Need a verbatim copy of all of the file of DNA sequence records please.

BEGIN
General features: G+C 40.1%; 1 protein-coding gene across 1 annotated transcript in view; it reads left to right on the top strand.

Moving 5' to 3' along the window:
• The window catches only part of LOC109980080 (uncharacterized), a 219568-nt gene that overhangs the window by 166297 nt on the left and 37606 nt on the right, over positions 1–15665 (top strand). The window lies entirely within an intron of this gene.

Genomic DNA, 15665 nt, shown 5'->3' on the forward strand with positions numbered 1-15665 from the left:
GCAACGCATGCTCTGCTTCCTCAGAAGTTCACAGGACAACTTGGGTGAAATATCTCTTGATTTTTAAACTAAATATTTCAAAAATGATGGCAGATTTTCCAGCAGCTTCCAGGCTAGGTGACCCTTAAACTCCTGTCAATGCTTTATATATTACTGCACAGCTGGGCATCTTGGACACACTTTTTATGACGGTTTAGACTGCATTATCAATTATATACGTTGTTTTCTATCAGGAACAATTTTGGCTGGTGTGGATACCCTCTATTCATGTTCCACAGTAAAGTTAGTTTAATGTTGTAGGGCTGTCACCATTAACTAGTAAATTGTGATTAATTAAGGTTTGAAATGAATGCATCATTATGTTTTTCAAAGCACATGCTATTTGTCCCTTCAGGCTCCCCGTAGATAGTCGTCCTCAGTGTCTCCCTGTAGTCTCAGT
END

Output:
General features: G+C 40.1%; 1 protein-coding gene across 1 annotated transcript in view; it reads left to right on the top strand.

Moving 5' to 3' along the window:
• The window catches only part of LOC109980080 (uncharacterized), a 219568-nt gene that overhangs the window by 166297 nt on the left and 37606 nt on the right, over positions 1–15665 (top strand). The window lies entirely within an intron of this gene.

Genomic DNA, 15665 nt, shown 5'->3' on the forward strand with positions numbered 1-15665 from the left:
GCAACGCATGCTCTGCTTCCTCAGAAGTTCACAGGACAACTTGGGTGAAATATCTCTTGATTTTTAAACTAAATATTTCAAAAATGATGGCAGATTTTCCAGCAGCTTCCAGGCTAGGTGACCCTTAAACTCCTGTCAATGCTTTATATATTACTGCACAGCTGGGCATCTTGGACACACTTTTTATGACGGTTTAGACTGCATTATCAATTATATACGTTGTTTTCTATCAGGAACAATTTTGGCTGGTGTGGATACCCTCTATTCATGTTCCACAGTAAAGTTAGTTTAATGTTGTAGGGCTGTCACCATTAACTAGTAAATTGTGATTAATTAAGGTTTGAAATGAATGCATCATTATGTTTTTCAAAGCACATGCTATTTGTCCCTTCAGGCTCCCCGTAGATAGTCGTCCTCAGTGTCTCCCTGTAGTCTCAGT